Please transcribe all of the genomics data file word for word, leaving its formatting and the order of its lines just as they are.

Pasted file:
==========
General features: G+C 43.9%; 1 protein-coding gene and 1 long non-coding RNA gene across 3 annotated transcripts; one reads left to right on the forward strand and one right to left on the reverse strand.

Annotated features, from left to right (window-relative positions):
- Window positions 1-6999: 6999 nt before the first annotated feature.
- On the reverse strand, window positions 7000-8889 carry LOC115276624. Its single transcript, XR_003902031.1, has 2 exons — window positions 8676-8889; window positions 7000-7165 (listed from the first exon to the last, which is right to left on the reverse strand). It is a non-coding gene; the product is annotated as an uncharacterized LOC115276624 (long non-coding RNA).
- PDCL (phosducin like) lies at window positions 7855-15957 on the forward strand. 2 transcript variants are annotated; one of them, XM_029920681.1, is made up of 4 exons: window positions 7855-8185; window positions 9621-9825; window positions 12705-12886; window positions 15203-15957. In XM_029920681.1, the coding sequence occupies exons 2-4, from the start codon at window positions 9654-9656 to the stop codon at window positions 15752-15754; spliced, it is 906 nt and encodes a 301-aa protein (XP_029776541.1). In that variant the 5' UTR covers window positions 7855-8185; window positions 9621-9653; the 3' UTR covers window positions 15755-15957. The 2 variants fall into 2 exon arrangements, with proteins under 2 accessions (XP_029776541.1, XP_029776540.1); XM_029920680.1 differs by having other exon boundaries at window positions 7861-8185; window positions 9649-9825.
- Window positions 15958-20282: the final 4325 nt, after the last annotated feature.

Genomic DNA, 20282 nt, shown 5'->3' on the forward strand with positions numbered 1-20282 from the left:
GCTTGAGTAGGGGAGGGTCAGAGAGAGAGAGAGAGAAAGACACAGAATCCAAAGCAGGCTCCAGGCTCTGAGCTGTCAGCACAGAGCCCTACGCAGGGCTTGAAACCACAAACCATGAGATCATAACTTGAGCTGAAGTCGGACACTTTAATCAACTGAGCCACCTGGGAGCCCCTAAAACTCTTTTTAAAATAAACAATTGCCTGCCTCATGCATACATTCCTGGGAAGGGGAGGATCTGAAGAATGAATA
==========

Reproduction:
General features: G+C 43.9%; 1 protein-coding gene and 1 long non-coding RNA gene across 3 annotated transcripts; one reads left to right on the forward strand and one right to left on the reverse strand.

Annotated features, from left to right (window-relative positions):
- Window positions 1-6999: 6999 nt before the first annotated feature.
- On the reverse strand, window positions 7000-8889 carry LOC115276624. Its single transcript, XR_003902031.1, has 2 exons — window positions 8676-8889; window positions 7000-7165 (listed from the first exon to the last, which is right to left on the reverse strand). It is a non-coding gene; the product is annotated as an uncharacterized LOC115276624 (long non-coding RNA).
- PDCL (phosducin like) lies at window positions 7855-15957 on the forward strand. 2 transcript variants are annotated; one of them, XM_029920681.1, is made up of 4 exons: window positions 7855-8185; window positions 9621-9825; window positions 12705-12886; window positions 15203-15957. In XM_029920681.1, the coding sequence occupies exons 2-4, from the start codon at window positions 9654-9656 to the stop codon at window positions 15752-15754; spliced, it is 906 nt and encodes a 301-aa protein (XP_029776541.1). In that variant the 5' UTR covers window positions 7855-8185; window positions 9621-9653; the 3' UTR covers window positions 15755-15957. The 2 variants fall into 2 exon arrangements, with proteins under 2 accessions (XP_029776541.1, XP_029776540.1); XM_029920680.1 differs by having other exon boundaries at window positions 7861-8185; window positions 9649-9825.
- Window positions 15958-20282: the final 4325 nt, after the last annotated feature.

Genomic DNA, 20282 nt, shown 5'->3' on the forward strand with positions numbered 1-20282 from the left:
GCTTGAGTAGGGGAGGGTCAGAGAGAGAGAGAGAGAAAGACACAGAATCCAAAGCAGGCTCCAGGCTCTGAGCTGTCAGCACAGAGCCCTACGCAGGGCTTGAAACCACAAACCATGAGATCATAACTTGAGCTGAAGTCGGACACTTTAATCAACTGAGCCACCTGGGAGCCCCTAAAACTCTTTTTAAAATAAACAATTGCCTGCCTCATGCATACATTCCTGGGAAGGGGAGGATCTGAAGAATGAATA